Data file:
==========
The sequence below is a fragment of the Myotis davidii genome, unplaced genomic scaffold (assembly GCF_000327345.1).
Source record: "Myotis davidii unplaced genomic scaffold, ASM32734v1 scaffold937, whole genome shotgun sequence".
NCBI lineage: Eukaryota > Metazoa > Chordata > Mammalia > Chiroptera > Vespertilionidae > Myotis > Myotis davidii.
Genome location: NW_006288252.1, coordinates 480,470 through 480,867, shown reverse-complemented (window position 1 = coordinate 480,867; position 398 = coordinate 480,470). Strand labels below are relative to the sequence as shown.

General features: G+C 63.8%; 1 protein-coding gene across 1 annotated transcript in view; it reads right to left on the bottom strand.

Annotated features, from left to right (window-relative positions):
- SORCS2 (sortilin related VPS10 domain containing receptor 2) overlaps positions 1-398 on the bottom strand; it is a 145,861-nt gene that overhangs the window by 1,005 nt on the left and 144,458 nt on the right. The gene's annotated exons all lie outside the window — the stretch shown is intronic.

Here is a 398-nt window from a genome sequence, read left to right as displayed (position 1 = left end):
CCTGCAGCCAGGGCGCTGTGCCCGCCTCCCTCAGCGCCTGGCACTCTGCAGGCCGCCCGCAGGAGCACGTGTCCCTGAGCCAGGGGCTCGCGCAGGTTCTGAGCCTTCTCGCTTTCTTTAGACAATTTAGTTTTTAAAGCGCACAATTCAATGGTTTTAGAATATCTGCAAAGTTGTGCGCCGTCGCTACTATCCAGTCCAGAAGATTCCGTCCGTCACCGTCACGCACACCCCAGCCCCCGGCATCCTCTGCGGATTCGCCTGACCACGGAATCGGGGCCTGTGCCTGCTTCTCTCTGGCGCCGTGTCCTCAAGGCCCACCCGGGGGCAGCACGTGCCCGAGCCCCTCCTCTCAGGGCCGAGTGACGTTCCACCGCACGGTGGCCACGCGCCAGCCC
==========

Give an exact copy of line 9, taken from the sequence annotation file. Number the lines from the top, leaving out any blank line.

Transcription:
CCTGCAGCCAGGGCGCTGTGCCCGCCTCCCTCAGCGCCTGGCACTCTGCAGGCCGCCCGCAGGAGCACGTGTCCCTGAGCCAGGGGCTCGCGCAGGTTCTGAGCCTTCTCGCTTTCTTTAGACAATTTAGTTTTTAAAGCGCACAATTCAATGGTTTTAGAATATCTGCAAAGTTGTGCGCCGTCGCTACTATCCAGTCCAGAAGATTCCGTCCGTCACCGTCACGCACACCCCAGCCCCCGGCATCCTCTGCGGATTCGCCTGACCACGGAATCGGGGCCTGTGCCTGCTTCTCTCTGGCGCCGTGTCCTCAAGGCCCACCCGGGGGCAGCACGTGCCCGAGCCCCTCCTCTCAGGGCCGAGTGACGTTCCACCGCACGGTGGCCACGCGCCAGCCC